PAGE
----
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At long last, ~getting away with everything is the follow-up to Vincent A. Cellucci and Christopher Shipman's 2014 Unlikely Book, _a ship on the line. Whereas _a ship on the line focused on the Mississippi River, ~getting away with everything is all about New Orleans, and the bittersweet ways in which the authors chose to leave it. This massive tome (weighing in at 248 pages of poetry!) is beautifully designed by Vincent A. Cellucci, with back and front cover collages by Christopher Shipman.
Check out what people are saying about ~getting away with everything:
“This single poem by a double poet is one of lament and elegy, a hymn to a lost place (New Orleans) and to a lost life (pre-Covid), but it is also a song of exuberance and hope, a conversation about loss that yet celebrates the possibility of conversation. The two poets, who are not distinguished by any textual markers, speak themselves in multiple registers, ranging from the intensely personal to the broadly social and political, so the effect is ultimately of a round of voices alternating and overlapping. Entertaining, uplifting, and brilliant. And if you lose track of who that ‘I’ is referring to at any given moment, ask if you’re all that certain when you say it yourself.”
—Bill Lavender, author of My ID and Three Letters
“The bad boys of poetry are back! In this second collaboration we see Vincent Cellucci and Christopher Shipman still enjoying their high jinx, surprising metaphors, attention to sound and deep investment in place. But they also have grown and deepened; the ‘former reprobates’ now take on fatherhood, jobs, moving, and aging. ~getting away with everything is an immensely lively book.”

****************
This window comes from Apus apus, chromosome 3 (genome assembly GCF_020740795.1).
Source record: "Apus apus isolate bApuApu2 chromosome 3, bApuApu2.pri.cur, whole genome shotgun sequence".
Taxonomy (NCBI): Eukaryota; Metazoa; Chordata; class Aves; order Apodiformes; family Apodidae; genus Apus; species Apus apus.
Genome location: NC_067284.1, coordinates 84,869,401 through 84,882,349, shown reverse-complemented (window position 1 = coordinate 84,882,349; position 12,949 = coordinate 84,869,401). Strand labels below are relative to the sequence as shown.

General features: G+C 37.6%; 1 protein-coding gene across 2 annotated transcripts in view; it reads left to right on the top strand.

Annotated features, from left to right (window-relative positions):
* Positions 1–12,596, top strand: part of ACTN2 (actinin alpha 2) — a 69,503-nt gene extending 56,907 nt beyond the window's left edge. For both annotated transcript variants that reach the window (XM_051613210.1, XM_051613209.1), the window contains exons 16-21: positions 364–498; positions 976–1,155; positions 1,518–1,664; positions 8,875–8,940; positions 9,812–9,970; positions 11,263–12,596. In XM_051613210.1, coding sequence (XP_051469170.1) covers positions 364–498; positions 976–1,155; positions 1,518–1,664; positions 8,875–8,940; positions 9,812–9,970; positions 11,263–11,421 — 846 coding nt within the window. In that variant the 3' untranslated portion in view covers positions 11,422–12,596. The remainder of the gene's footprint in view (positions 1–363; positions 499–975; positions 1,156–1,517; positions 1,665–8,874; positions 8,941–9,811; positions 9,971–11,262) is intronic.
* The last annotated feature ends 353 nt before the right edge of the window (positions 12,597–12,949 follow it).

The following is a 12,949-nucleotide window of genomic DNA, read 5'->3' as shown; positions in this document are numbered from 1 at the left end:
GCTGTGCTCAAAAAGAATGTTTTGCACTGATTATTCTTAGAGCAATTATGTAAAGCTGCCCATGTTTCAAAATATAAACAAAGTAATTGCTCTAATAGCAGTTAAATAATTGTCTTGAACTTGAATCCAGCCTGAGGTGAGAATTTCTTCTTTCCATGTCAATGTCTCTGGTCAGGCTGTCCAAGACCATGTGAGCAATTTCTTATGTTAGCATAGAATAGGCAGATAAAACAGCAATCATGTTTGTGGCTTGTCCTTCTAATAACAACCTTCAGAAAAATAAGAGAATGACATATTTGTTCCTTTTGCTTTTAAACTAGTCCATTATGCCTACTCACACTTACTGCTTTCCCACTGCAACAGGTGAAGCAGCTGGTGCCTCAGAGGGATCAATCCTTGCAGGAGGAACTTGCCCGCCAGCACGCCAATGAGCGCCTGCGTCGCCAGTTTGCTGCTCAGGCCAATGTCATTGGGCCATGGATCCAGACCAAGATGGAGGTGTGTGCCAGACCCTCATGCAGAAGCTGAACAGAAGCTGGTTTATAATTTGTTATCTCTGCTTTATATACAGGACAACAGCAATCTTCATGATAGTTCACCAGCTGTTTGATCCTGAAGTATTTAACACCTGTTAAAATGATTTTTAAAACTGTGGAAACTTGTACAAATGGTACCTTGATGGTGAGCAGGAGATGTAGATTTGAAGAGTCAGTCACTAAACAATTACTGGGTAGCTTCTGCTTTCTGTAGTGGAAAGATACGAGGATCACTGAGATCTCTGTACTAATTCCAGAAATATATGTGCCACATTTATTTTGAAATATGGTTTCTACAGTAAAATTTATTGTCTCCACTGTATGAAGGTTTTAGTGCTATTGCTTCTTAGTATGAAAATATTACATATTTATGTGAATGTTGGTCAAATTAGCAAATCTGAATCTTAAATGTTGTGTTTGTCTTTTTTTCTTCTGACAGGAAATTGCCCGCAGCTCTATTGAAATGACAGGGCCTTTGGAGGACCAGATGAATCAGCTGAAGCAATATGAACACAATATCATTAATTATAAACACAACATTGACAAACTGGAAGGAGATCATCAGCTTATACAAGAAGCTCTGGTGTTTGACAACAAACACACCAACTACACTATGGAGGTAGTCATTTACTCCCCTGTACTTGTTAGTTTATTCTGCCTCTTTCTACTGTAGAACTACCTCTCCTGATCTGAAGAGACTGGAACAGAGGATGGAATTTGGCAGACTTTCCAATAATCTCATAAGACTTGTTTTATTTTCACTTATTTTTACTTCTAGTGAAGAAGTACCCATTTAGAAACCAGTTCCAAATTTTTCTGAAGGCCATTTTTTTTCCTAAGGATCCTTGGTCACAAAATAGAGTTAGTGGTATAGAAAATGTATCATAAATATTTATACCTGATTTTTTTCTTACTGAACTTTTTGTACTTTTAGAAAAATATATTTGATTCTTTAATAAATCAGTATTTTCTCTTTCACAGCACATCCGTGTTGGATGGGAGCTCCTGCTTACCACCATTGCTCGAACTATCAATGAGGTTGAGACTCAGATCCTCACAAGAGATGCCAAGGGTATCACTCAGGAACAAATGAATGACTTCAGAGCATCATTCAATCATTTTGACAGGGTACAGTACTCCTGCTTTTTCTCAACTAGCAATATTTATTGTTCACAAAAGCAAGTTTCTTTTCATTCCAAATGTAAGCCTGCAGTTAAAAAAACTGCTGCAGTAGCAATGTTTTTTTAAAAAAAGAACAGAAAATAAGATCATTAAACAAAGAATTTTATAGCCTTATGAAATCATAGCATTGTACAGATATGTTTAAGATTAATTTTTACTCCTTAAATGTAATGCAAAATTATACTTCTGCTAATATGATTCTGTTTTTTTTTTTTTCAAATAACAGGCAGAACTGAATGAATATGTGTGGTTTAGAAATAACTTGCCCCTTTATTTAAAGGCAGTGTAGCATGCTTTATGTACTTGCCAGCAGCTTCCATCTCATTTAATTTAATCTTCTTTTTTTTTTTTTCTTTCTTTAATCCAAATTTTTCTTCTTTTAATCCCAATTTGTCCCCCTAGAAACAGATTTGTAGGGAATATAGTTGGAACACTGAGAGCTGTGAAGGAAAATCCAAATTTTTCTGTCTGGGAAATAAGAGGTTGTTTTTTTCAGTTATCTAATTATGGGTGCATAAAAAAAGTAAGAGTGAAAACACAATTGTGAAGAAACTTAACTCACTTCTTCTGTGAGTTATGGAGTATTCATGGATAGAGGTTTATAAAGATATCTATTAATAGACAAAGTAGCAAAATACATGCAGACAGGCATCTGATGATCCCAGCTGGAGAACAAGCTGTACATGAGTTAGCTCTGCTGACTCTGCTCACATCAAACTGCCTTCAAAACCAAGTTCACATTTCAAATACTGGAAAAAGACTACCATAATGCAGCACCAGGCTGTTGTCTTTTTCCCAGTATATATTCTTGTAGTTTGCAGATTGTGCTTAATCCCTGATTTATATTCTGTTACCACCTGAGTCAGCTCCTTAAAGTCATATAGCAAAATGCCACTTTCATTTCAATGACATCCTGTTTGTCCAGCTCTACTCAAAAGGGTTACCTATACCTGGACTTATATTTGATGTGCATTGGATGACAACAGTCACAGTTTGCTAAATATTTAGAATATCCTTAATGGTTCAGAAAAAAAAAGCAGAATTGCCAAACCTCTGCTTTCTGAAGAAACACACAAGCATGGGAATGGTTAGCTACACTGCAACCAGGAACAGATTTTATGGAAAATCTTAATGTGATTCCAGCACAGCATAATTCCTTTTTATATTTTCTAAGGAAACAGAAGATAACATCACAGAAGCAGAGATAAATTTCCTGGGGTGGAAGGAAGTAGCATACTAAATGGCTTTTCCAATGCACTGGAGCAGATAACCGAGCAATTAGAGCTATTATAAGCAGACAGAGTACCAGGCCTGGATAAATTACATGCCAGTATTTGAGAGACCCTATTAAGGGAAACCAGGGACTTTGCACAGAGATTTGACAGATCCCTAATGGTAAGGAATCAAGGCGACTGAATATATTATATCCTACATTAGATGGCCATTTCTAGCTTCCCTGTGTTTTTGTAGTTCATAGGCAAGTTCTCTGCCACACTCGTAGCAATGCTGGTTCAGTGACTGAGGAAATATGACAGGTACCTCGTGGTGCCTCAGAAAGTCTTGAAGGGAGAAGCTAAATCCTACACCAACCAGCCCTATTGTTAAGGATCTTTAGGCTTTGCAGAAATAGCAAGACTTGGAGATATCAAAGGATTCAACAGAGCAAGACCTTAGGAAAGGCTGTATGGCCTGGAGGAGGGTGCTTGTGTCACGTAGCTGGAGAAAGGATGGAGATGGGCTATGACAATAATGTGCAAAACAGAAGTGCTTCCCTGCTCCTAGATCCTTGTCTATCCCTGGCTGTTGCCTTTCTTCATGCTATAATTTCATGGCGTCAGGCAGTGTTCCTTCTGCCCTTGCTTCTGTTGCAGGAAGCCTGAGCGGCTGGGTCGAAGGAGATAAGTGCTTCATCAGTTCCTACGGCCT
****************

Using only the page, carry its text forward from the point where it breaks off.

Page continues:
—Beth Ann Fennelly, author of Heating & Cooling: 52 Micro-Memoirs
“~getting away with everything is a collection of comings and goings but also what staying entails. Shipman and Cellucci come together seamlessly in this series that is a long series of breaks. This is a book that reaches down into the depths of deep song and works its way towards what I call deep reflection. These poems are mirrors and windows into what once was and who one once was. The poems look back and show what kind of potential there is in the sentimental and how not all nostalgia is naive and positive. Instead, the pieces crack open the moments for investigation and apply thought and feeling to experience in tragic and maybe dark romantic ways, but their eyes are always on what might come next.”
—Kenning JP García, author of Furthermore
From the Publisher's Preface by Jonathan Penton:
Beginning with the title, which the authors spin, riff on, and undermine throughout the book, ~getting away with everything (~gawe) meticulously chronicles their good fortune, both their joy while living in Louisiana and their optimism upon leaving. Though it is not told in chronological order, the book has a narrative structure: they consider New Orleans, they leave the area, and they try to find their way in new environments. As poets, they explore every step of their geographical and emotional journeys.